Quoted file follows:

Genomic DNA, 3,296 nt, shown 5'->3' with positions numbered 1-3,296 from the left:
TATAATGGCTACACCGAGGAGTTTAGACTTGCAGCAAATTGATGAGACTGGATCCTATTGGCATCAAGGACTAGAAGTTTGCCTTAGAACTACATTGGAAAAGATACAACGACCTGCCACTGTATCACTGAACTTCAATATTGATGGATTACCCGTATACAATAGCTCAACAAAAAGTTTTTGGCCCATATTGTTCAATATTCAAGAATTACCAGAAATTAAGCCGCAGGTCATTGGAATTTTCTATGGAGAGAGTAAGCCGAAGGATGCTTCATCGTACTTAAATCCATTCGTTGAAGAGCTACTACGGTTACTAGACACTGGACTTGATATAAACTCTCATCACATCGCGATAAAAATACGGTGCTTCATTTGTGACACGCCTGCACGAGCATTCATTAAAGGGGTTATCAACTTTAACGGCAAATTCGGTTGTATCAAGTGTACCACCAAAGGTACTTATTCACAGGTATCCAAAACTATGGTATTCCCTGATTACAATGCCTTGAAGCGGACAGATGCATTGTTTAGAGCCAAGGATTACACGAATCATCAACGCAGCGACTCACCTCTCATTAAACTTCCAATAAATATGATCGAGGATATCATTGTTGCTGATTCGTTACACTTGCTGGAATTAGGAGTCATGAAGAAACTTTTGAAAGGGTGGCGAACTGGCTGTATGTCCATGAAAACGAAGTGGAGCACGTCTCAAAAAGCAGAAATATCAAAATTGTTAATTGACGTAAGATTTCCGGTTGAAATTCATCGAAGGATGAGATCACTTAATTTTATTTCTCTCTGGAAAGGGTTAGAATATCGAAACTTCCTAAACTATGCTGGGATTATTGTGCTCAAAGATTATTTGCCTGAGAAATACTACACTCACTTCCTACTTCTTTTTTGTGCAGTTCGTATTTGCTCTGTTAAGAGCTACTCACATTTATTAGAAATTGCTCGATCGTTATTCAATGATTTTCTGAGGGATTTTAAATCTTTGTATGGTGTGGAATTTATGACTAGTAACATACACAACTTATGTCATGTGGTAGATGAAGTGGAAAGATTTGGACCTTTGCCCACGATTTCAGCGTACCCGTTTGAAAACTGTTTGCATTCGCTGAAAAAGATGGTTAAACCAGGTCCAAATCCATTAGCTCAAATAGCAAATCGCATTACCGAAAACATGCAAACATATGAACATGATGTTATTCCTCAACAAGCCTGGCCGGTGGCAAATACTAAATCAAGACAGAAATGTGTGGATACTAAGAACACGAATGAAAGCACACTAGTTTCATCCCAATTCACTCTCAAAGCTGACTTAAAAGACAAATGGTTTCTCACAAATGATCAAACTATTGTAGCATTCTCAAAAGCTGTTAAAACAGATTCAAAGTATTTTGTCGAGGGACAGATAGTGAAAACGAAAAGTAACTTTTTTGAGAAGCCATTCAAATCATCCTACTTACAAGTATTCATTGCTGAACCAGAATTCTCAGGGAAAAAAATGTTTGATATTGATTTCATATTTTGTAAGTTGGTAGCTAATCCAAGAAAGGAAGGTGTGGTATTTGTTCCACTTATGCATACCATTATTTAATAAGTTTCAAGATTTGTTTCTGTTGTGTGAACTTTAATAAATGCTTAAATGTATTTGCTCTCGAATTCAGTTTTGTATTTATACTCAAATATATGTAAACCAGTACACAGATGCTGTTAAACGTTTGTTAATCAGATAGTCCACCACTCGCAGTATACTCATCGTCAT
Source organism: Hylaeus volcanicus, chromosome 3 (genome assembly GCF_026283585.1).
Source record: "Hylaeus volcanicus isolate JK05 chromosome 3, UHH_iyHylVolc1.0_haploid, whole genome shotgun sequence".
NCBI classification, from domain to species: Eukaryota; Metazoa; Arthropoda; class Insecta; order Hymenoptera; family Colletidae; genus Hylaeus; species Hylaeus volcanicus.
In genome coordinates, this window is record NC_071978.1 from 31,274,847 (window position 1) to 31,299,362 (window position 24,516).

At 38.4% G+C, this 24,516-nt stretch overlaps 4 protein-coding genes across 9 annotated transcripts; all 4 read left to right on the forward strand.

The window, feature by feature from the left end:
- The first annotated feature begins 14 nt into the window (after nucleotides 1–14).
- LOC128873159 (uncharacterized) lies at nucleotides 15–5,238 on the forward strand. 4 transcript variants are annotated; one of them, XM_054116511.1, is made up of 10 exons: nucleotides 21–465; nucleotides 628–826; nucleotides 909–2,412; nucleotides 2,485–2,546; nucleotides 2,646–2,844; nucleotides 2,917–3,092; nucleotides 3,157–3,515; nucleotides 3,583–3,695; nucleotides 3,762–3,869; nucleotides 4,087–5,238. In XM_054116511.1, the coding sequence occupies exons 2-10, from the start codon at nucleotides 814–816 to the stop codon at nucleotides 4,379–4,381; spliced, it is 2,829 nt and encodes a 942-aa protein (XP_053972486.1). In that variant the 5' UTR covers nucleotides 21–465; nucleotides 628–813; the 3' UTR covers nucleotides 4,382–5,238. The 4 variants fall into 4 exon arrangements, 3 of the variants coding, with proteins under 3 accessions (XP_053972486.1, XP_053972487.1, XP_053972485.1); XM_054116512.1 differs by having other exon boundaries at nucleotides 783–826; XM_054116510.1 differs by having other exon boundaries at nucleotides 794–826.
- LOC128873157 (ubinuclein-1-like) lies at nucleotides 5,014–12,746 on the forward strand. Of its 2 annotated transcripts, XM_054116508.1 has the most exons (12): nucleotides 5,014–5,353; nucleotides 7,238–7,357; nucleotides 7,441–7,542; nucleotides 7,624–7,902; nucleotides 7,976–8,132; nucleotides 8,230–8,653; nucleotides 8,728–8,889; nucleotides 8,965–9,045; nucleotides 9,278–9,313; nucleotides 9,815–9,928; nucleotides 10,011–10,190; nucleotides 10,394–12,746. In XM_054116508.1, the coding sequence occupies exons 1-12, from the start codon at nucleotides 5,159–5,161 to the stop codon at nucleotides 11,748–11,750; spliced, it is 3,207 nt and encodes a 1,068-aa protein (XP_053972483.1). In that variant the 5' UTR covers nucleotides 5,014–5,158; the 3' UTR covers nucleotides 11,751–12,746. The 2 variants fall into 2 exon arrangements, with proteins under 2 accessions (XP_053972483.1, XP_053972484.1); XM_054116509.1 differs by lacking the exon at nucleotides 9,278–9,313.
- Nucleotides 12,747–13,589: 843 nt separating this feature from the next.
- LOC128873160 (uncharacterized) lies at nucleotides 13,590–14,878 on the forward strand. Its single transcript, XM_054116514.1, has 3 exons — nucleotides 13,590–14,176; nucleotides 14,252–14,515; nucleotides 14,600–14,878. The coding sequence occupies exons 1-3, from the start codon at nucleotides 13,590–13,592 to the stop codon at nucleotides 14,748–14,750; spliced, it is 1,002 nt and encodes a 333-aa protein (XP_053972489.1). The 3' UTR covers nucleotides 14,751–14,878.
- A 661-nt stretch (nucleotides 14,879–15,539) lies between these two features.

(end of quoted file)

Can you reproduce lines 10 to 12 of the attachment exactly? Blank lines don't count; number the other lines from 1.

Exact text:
- LOC128873159 (uncharacterized) lies at nucleotides 15–5,238 on the forward strand. 4 transcript variants are annotated; one of them, XM_054116511.1, is made up of 10 exons: nucleotides 21–465; nucleotides 628–826; nucleotides 909–2,412; nucleotides 2,485–2,546; nucleotides 2,646–2,844; nucleotides 2,917–3,092; nucleotides 3,157–3,515; nucleotides 3,583–3,695; nucleotides 3,762–3,869; nucleotides 4,087–5,238. In XM_054116511.1, the coding sequence occupies exons 2-10, from the start codon at nucleotides 814–816 to the stop codon at nucleotides 4,379–4,381; spliced, it is 2,829 nt and encodes a 942-aa protein (XP_053972486.1). In that variant the 5' UTR covers nucleotides 21–465; nucleotides 628–813; the 3' UTR covers nucleotides 4,382–5,238. The 4 variants fall into 4 exon arrangements, 3 of the variants coding, with proteins under 3 accessions (XP_053972486.1, XP_053972487.1, XP_053972485.1); XM_054116512.1 differs by having other exon boundaries at nucleotides 783–826; XM_054116510.1 differs by having other exon boundaries at nucleotides 794–826.
- LOC128873157 (ubinuclein-1-like) lies at nucleotides 5,014–12,746 on the forward strand. Of its 2 annotated transcripts, XM_054116508.1 has the most exons (12): nucleotides 5,014–5,353; nucleotides 7,238–7,357; nucleotides 7,441–7,542; nucleotides 7,624–7,902; nucleotides 7,976–8,132; nucleotides 8,230–8,653; nucleotides 8,728–8,889; nucleotides 8,965–9,045; nucleotides 9,278–9,313; nucleotides 9,815–9,928; nucleotides 10,011–10,190; nucleotides 10,394–12,746. In XM_054116508.1, the coding sequence occupies exons 1-12, from the start codon at nucleotides 5,159–5,161 to the stop codon at nucleotides 11,748–11,750; spliced, it is 3,207 nt and encodes a 1,068-aa protein (XP_053972483.1). In that variant the 5' UTR covers nucleotides 5,014–5,158; the 3' UTR covers nucleotides 11,751–12,746. The 2 variants fall into 2 exon arrangements, with proteins under 2 accessions (XP_053972483.1, XP_053972484.1); XM_054116509.1 differs by lacking the exon at nucleotides 9,278–9,313.
- Nucleotides 12,747–13,589: 843 nt separating this feature from the next.